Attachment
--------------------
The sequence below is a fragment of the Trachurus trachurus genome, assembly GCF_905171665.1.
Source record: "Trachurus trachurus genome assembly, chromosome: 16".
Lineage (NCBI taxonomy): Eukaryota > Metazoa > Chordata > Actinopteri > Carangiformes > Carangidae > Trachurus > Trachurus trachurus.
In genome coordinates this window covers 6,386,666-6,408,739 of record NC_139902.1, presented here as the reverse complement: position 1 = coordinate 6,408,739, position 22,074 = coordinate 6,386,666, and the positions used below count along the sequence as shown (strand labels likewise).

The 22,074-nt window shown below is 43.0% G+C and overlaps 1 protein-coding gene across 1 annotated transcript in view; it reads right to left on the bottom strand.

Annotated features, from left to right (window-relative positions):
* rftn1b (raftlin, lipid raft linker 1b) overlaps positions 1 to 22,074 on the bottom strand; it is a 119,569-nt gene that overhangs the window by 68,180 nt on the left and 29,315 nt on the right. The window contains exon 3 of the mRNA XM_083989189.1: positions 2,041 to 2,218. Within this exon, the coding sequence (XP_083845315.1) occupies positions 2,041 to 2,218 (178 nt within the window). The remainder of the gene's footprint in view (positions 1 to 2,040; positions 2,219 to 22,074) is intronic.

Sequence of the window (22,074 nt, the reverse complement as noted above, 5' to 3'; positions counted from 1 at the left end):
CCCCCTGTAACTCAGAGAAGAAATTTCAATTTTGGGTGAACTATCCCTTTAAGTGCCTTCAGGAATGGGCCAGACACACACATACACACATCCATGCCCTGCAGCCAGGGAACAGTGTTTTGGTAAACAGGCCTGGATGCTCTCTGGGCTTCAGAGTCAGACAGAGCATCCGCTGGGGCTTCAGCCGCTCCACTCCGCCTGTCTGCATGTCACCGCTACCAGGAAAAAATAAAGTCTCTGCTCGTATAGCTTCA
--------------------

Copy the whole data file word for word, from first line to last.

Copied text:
The sequence below is a fragment of the Trachurus trachurus genome, assembly GCF_905171665.1.
Source record: "Trachurus trachurus genome assembly, chromosome: 16".
Lineage (NCBI taxonomy): Eukaryota > Metazoa > Chordata > Actinopteri > Carangiformes > Carangidae > Trachurus > Trachurus trachurus.
In genome coordinates this window covers 6,386,666-6,408,739 of record NC_139902.1, presented here as the reverse complement: position 1 = coordinate 6,408,739, position 22,074 = coordinate 6,386,666, and the positions used below count along the sequence as shown (strand labels likewise).

The 22,074-nt window shown below is 43.0% G+C and overlaps 1 protein-coding gene across 1 annotated transcript in view; it reads right to left on the bottom strand.

Annotated features, from left to right (window-relative positions):
* rftn1b (raftlin, lipid raft linker 1b) overlaps positions 1 to 22,074 on the bottom strand; it is a 119,569-nt gene that overhangs the window by 68,180 nt on the left and 29,315 nt on the right. The window contains exon 3 of the mRNA XM_083989189.1: positions 2,041 to 2,218. Within this exon, the coding sequence (XP_083845315.1) occupies positions 2,041 to 2,218 (178 nt within the window). The remainder of the gene's footprint in view (positions 1 to 2,040; positions 2,219 to 22,074) is intronic.

Sequence of the window (22,074 nt, the reverse complement as noted above, 5' to 3'; positions counted from 1 at the left end):
CCCCCTGTAACTCAGAGAAGAAATTTCAATTTTGGGTGAACTATCCCTTTAAGTGCCTTCAGGAATGGGCCAGACACACACATACACACATCCATGCCCTGCAGCCAGGGAACAGTGTTTTGGTAAACAGGCCTGGATGCTCTCTGGGCTTCAGAGTCAGACAGAGCATCCGCTGGGGCTTCAGCCGCTCCACTCCGCCTGTCTGCATGTCACCGCTACCAGGAAAAAATAAAGTCTCTGCTCGTATAGCTTCA